When it came to the cord, the pattern suggested to use candlewicking yarn to make your own cord. I couldn’t find this yarn/thread either in my local craft shops or harberdashery departments in John Lewis or Liberty, so I digged some 100% cotton knitting yarn from my stash, which happen to look nice with the fabric, and twisted them to make the neck cord.

Cotton Knitting Yarn as Cord 🙂

So far the pattern has done really well for the bodice and I didn’t meet any difficulty except for a tiny mistake on page 7: when it says to press the seam allowance to the wrong side for the lining, it should be the right side. The illustration is correct but the texts are not. The second issue is when it came to the knife pleats of the skirt, I had some problem with the pleating template. Not sure if it’s something to do with sizes, but the pleats made according to the template don’t match the center back of the bodice – the right side (close to the CF) is much shorter than the left side, making the possibility of having at least 9 pleats on the left, but only 5 on the right. I had to move the template the width of 1.5 pleats to the left, starting from the CF, to make it look about equal. This is the only problem I had with the pattern.

Making Pleats and Front Crescent Tuck

For the hem of the skirt, I deliberately left the selvage side of the lower skirt undone. So here is the completed gown!

1796-1806: Front Closing Gown

I’m not very sure about the front tuck…Although it does make the length right. And also the neck cord should be hiden inside, but I think it’s ok to let them out since they add some brightness to the gown.

1796 Gown: Side View 1

Although this is how the back should look like, I think I’ll prefer a more high-waist back. Until next time!

1796 Gown: Back View

Basically I am quite satisfied with it and think it is a very pretty day dress 😉  I’m supposed to wear a chemise, transition stay and a neck kerchief underneath, but they haven’t been made yet :p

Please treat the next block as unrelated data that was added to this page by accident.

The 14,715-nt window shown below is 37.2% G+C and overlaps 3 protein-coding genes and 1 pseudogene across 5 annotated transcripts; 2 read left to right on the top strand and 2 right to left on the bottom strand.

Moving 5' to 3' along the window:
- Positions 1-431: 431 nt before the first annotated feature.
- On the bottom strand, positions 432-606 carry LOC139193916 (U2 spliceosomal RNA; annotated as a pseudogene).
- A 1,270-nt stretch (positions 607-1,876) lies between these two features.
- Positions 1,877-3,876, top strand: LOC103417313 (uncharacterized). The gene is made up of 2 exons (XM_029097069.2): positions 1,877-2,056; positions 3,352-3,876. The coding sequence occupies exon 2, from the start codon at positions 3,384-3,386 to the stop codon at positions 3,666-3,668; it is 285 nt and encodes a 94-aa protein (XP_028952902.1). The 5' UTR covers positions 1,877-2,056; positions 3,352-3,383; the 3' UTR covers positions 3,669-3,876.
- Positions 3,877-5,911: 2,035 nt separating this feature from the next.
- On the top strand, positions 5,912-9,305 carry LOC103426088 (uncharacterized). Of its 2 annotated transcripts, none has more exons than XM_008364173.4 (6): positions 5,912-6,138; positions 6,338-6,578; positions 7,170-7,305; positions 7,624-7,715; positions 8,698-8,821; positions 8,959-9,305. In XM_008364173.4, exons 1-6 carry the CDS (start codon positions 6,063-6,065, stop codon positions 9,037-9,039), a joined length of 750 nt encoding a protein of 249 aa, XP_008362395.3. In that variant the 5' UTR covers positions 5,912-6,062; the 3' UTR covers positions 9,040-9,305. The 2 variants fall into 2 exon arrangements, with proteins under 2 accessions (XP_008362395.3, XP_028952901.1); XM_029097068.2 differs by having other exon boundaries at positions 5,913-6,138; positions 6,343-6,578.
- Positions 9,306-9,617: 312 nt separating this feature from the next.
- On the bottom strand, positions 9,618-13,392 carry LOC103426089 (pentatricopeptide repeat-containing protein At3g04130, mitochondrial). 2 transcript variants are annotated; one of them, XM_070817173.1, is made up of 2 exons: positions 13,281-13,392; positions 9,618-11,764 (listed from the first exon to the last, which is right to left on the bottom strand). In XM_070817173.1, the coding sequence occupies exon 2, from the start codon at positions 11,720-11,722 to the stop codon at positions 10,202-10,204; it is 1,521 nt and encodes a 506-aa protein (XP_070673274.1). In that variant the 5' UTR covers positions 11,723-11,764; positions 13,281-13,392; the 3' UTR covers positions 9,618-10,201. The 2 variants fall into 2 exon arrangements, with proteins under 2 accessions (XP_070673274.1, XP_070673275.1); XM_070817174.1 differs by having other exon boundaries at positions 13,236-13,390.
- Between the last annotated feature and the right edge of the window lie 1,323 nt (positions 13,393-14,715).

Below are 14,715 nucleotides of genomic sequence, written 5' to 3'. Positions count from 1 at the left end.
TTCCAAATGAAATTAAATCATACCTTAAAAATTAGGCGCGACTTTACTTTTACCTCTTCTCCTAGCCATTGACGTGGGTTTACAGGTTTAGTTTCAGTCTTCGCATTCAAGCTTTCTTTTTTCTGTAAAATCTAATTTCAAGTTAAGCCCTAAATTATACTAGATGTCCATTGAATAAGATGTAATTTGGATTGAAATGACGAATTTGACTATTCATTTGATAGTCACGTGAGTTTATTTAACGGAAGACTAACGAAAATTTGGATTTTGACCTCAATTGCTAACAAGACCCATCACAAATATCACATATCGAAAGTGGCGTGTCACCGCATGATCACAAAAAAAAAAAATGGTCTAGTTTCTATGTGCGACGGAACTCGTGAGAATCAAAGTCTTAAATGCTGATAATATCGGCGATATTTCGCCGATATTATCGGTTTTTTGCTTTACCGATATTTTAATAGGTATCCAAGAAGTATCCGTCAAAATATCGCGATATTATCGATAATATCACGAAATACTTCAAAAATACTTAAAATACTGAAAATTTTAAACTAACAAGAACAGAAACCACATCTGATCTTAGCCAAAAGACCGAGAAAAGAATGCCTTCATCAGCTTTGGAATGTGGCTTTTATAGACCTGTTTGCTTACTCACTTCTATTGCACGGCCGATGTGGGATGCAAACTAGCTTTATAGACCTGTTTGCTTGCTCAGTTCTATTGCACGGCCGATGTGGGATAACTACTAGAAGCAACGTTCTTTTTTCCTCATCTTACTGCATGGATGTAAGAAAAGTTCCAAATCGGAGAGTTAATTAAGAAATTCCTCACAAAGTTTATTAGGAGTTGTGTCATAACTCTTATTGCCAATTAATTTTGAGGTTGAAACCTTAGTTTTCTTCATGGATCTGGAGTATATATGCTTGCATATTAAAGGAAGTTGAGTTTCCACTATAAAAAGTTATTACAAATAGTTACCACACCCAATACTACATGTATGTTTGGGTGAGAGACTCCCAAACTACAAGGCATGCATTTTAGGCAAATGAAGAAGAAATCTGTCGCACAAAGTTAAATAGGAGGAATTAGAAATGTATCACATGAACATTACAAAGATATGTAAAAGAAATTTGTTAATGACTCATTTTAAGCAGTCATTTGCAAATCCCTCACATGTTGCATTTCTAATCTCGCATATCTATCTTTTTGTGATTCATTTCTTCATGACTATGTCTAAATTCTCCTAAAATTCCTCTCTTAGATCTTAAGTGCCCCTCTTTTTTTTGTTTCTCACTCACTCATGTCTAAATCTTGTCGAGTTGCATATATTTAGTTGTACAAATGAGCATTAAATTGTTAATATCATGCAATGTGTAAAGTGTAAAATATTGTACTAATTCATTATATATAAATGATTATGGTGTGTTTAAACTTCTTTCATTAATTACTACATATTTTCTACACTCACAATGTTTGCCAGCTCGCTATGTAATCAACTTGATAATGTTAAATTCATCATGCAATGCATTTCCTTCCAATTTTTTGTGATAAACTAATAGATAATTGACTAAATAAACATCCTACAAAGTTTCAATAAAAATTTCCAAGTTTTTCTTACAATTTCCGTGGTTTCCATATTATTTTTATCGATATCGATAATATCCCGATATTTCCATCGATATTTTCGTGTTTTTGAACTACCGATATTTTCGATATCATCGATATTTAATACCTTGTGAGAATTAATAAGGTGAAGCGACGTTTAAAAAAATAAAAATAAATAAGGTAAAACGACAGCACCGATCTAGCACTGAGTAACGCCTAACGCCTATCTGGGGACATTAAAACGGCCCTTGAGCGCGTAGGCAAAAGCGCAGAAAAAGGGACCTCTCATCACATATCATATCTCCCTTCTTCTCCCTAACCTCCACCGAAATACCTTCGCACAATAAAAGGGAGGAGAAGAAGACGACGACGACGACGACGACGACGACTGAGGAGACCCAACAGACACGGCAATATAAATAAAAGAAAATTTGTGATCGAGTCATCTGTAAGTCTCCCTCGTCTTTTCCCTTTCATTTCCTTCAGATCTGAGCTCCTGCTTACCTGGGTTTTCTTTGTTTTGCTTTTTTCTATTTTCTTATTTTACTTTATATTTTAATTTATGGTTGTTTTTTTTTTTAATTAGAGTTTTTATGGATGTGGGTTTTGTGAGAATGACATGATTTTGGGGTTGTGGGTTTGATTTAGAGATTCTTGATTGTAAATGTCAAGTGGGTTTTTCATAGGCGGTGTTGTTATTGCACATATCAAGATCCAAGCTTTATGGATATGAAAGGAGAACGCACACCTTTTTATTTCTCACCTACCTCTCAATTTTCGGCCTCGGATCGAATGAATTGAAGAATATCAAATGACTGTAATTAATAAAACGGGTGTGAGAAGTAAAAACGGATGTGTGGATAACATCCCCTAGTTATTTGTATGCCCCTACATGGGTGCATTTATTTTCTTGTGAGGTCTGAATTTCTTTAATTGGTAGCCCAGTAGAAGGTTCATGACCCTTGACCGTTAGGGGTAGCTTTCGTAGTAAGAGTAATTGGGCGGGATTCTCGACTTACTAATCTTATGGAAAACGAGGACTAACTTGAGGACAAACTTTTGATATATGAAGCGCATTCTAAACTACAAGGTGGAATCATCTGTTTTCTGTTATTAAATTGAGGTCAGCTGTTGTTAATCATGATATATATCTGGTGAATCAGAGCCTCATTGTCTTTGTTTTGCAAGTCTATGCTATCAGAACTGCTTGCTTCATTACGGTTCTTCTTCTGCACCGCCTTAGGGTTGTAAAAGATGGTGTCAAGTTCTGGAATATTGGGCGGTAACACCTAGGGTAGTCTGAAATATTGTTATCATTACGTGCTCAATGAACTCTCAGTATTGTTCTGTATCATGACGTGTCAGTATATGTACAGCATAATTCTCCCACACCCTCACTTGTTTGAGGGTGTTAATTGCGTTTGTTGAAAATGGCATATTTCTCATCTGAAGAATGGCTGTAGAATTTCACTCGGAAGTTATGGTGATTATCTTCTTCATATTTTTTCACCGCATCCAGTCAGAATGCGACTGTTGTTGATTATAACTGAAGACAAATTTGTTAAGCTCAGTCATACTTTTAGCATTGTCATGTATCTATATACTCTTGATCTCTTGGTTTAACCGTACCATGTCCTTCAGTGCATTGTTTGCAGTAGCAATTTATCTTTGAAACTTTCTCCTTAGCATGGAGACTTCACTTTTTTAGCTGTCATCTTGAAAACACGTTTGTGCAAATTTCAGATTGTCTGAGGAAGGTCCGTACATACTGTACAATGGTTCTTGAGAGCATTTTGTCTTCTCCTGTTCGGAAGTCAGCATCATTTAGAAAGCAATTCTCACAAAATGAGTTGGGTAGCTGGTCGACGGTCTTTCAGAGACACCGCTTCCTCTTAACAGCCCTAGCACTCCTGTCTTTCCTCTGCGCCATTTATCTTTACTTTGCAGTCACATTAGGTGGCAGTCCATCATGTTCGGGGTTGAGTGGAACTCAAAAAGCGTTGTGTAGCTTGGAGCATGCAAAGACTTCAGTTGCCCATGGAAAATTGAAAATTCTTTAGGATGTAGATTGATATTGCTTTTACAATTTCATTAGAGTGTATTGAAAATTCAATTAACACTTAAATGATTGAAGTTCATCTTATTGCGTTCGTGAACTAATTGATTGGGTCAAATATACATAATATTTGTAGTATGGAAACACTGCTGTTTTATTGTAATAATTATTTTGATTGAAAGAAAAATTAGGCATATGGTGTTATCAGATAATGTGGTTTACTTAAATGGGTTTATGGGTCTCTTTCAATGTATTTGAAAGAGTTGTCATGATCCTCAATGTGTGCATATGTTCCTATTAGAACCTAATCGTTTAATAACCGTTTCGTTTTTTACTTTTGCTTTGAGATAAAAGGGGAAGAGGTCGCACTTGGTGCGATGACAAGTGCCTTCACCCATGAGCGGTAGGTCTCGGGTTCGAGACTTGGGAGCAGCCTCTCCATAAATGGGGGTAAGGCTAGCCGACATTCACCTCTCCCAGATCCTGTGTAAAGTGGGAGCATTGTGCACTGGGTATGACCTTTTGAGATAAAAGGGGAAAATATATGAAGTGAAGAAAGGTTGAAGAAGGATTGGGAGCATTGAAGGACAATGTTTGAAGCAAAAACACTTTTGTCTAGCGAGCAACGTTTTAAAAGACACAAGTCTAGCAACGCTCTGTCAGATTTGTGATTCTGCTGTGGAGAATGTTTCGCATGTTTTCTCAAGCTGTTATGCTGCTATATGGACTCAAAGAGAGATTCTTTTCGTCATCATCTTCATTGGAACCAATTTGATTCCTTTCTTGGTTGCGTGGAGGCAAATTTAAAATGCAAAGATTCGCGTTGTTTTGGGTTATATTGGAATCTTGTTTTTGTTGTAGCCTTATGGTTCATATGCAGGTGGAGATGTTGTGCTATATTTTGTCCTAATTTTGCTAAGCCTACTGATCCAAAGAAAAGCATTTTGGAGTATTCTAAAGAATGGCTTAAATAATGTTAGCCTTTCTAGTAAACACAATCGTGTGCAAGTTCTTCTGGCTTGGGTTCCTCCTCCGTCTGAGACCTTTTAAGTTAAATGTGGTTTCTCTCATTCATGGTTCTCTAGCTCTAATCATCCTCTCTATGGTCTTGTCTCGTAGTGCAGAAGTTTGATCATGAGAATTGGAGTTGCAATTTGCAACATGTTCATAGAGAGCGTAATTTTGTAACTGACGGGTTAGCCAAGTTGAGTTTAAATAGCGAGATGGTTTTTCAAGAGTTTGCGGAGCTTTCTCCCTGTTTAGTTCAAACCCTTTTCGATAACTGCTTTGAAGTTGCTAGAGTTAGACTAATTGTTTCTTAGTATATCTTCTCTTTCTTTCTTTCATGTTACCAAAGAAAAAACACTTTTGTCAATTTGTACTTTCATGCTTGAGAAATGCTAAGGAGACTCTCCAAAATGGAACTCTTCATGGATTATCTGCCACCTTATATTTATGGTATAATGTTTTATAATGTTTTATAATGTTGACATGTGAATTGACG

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From my craft experience the most important thing I’ve leant is not to rush, although it means I have to painstakingly fight against my passion or urge (or obsession?) to have things done.  After my last blog entry about the La Mode Bagatelle Bodiced Petticoat, I have done some more research about the period regency look and decided the one I like the most. So the way I do my gathering is:

1) flat on the center part of the front panel,
2) some slight gathers under the princess line / bust line,
3) then concentrate most gathers on the back. 

Examples include this 1805-1810 gown – cotton muslin, embroidered with white cotton, lined with linen:

1805-1810 Gown-France (V&A Image Collection)

And this 1812 fashion palette:

1812 Dress

I then go on to complete the waistband of the petticoat. The pattern suggests to add a ribbon (petersham?) to the waistband to make it sturdier, but not so clear about where to how to sew this ribbon on? Also I don’t quite fancy the synthetic look of a petersham, so I have used a cotton tape instead, trimming the gathered layer a bit and then hand-stitched the cotton tape in place. Now the petticoat looks like this!

My bodiced petticoat - not hemmed yet

Back of the waistline

Well it’s not very perfectly gathered…but I can get on with it. 😛 After sewing the bars and hooks on, all left is the hem! Another question comes out – how should I hem it? I am tempted to go for the corded tack, and not so keen on the idea of adding ruffles as suggested by the pattern. But so far I have done nearly everything strictly according to the pattern (except for the material used for the ribbon in the waistband), and the outcome has been very beautiful. Maybe I shouldn’t risk to ruin it at the last step. 😛